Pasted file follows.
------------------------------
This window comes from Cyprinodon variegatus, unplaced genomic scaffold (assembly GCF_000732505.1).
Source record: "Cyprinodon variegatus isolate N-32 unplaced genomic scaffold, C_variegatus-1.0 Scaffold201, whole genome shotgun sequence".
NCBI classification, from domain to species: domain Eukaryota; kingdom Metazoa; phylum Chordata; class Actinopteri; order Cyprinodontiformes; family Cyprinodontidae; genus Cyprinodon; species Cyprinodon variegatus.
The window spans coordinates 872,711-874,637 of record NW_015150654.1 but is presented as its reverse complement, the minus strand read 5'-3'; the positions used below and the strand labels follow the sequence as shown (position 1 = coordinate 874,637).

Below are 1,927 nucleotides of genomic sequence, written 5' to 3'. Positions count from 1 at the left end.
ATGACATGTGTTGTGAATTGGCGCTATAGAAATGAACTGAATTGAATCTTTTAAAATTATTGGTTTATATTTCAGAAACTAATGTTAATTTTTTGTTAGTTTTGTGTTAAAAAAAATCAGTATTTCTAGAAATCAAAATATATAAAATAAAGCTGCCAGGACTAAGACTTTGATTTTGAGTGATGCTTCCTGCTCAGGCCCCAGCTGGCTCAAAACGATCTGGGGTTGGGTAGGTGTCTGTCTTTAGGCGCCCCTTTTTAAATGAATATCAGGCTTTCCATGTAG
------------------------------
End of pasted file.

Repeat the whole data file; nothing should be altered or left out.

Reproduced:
This window comes from Cyprinodon variegatus, unplaced genomic scaffold (assembly GCF_000732505.1).
Source record: "Cyprinodon variegatus isolate N-32 unplaced genomic scaffold, C_variegatus-1.0 Scaffold201, whole genome shotgun sequence".
NCBI classification, from domain to species: domain Eukaryota; kingdom Metazoa; phylum Chordata; class Actinopteri; order Cyprinodontiformes; family Cyprinodontidae; genus Cyprinodon; species Cyprinodon variegatus.
The window spans coordinates 872,711-874,637 of record NW_015150654.1 but is presented as its reverse complement, the minus strand read 5'-3'; the positions used below and the strand labels follow the sequence as shown (position 1 = coordinate 874,637).

Below are 1,927 nucleotides of genomic sequence, written 5' to 3'. Positions count from 1 at the left end.
ATGACATGTGTTGTGAATTGGCGCTATAGAAATGAACTGAATTGAATCTTTTAAAATTATTGGTTTATATTTCAGAAACTAATGTTAATTTTTTGTTAGTTTTGTGTTAAAAAAAATCAGTATTTCTAGAAATCAAAATATATAAAATAAAGCTGCCAGGACTAAGACTTTGATTTTGAGTGATGCTTCCTGCTCAGGCCCCAGCTGGCTCAAAACGATCTGGGGTTGGGTAGGTGTCTGTCTTTAGGCGCCCCTTTTTAAATGAATATCAGGCTTTCCATGTAG